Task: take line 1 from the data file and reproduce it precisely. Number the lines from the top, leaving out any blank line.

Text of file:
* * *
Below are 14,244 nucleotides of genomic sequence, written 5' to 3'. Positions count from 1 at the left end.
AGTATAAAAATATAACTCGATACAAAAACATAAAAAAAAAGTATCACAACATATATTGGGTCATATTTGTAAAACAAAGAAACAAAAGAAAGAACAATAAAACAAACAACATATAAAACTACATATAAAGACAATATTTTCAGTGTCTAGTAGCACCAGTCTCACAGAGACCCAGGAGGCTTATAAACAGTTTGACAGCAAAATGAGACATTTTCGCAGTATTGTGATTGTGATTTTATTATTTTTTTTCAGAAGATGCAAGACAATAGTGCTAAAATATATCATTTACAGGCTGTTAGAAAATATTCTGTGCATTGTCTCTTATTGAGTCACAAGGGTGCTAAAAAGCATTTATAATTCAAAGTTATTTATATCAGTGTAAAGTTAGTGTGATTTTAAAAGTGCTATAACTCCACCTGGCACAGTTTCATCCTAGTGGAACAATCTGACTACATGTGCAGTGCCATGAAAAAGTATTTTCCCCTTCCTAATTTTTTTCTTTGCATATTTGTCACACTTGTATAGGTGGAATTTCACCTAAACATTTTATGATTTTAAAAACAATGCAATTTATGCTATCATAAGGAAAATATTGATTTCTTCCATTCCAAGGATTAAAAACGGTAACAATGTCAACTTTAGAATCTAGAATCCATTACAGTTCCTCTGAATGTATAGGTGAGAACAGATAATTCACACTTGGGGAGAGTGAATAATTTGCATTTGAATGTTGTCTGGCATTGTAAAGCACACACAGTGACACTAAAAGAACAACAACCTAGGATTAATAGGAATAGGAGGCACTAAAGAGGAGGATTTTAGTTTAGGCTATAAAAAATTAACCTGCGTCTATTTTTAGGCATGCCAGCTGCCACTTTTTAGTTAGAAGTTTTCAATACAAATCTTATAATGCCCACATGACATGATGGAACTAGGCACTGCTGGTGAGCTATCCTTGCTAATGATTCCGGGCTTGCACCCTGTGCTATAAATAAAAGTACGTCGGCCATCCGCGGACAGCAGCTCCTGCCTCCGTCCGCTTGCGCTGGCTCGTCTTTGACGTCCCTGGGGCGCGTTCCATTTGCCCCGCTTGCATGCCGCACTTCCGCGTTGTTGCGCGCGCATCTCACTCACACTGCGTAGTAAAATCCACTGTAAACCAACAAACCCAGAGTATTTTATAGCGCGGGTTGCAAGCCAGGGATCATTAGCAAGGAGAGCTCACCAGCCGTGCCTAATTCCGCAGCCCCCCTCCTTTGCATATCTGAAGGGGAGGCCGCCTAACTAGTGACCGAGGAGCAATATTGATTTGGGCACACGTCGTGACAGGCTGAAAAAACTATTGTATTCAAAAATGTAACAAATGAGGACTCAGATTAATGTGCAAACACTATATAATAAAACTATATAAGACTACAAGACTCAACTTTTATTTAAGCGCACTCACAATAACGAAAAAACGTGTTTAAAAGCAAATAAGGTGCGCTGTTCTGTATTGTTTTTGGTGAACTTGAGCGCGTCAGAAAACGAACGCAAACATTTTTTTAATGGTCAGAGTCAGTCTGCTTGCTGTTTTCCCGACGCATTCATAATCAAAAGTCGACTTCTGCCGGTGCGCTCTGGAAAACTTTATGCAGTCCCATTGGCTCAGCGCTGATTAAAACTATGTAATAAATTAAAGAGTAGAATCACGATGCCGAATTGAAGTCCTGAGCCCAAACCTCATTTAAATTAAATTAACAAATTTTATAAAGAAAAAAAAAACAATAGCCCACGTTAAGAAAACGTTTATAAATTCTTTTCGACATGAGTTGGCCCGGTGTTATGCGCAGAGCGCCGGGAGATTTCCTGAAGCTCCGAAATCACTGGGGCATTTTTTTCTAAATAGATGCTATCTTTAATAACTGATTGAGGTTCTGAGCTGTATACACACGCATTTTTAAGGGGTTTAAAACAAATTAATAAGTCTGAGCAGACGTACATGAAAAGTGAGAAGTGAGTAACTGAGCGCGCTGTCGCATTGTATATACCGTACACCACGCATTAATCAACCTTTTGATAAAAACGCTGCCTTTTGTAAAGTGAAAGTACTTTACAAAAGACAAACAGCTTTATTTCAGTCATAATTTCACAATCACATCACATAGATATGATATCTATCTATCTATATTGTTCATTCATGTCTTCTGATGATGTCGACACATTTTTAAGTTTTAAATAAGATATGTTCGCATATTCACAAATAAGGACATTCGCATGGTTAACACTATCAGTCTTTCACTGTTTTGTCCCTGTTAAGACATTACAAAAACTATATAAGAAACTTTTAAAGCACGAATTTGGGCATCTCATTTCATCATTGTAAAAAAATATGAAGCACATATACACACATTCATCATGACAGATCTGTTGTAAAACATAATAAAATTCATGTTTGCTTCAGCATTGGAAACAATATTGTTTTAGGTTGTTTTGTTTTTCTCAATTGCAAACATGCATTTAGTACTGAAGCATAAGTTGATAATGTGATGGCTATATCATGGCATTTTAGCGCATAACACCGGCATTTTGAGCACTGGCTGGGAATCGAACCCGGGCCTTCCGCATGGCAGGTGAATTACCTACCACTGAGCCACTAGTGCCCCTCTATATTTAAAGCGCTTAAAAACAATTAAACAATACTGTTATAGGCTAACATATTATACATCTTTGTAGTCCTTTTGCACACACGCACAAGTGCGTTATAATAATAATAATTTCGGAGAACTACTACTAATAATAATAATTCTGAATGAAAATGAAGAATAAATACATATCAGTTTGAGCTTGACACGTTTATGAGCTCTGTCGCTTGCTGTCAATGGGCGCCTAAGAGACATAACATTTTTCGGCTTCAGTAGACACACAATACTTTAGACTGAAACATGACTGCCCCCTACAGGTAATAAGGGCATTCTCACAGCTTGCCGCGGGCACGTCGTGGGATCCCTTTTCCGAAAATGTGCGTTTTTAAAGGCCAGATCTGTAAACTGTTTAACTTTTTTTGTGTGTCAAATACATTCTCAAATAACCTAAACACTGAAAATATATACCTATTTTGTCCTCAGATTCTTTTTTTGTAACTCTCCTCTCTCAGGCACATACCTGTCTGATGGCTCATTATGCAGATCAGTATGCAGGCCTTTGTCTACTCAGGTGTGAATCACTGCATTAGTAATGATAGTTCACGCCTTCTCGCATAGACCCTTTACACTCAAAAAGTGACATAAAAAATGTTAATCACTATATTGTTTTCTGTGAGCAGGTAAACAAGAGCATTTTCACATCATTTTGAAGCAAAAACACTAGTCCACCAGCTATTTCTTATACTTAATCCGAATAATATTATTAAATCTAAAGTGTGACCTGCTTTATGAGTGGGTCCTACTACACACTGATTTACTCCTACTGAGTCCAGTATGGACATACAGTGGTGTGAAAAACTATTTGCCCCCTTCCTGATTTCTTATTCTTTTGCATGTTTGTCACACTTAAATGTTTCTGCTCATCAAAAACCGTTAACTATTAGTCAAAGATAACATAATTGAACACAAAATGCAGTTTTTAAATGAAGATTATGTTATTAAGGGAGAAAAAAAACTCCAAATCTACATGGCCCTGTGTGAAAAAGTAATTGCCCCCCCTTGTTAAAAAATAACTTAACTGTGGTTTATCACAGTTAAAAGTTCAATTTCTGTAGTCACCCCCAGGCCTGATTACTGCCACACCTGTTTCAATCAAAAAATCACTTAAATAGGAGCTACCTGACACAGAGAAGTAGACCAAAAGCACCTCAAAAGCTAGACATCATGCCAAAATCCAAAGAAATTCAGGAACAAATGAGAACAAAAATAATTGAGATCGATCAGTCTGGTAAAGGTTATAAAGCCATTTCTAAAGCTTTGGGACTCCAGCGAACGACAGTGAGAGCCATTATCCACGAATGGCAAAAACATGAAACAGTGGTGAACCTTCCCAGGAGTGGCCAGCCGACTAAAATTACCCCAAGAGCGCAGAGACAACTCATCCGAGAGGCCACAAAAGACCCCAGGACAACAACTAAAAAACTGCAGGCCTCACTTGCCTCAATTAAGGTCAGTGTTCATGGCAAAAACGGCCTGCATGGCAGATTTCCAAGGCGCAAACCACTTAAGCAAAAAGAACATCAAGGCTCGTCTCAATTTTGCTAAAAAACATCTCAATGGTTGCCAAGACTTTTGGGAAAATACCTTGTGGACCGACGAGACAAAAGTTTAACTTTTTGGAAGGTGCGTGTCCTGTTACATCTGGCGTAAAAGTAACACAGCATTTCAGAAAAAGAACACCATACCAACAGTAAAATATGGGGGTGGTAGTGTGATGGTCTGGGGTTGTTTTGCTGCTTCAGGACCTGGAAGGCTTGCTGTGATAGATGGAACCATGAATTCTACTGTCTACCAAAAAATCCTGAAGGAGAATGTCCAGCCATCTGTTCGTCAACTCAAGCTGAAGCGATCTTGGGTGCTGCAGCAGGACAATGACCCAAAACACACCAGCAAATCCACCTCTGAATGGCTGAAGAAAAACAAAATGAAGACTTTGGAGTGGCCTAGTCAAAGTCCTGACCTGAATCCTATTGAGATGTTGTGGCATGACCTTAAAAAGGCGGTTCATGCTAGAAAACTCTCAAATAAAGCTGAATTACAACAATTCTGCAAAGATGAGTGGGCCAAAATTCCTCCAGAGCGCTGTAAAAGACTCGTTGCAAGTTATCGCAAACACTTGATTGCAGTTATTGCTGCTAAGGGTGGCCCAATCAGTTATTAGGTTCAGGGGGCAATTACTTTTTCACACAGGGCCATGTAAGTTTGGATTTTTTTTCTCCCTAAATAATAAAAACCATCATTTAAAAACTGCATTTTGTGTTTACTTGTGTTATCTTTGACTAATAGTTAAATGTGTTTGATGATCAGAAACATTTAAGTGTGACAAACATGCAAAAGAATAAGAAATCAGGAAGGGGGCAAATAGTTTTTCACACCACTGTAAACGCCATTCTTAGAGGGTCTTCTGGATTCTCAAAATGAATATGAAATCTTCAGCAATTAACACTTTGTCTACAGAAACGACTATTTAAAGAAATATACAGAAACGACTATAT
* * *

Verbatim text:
Below are 14,244 nucleotides of genomic sequence, written 5' to 3'. Positions count from 1 at the left end.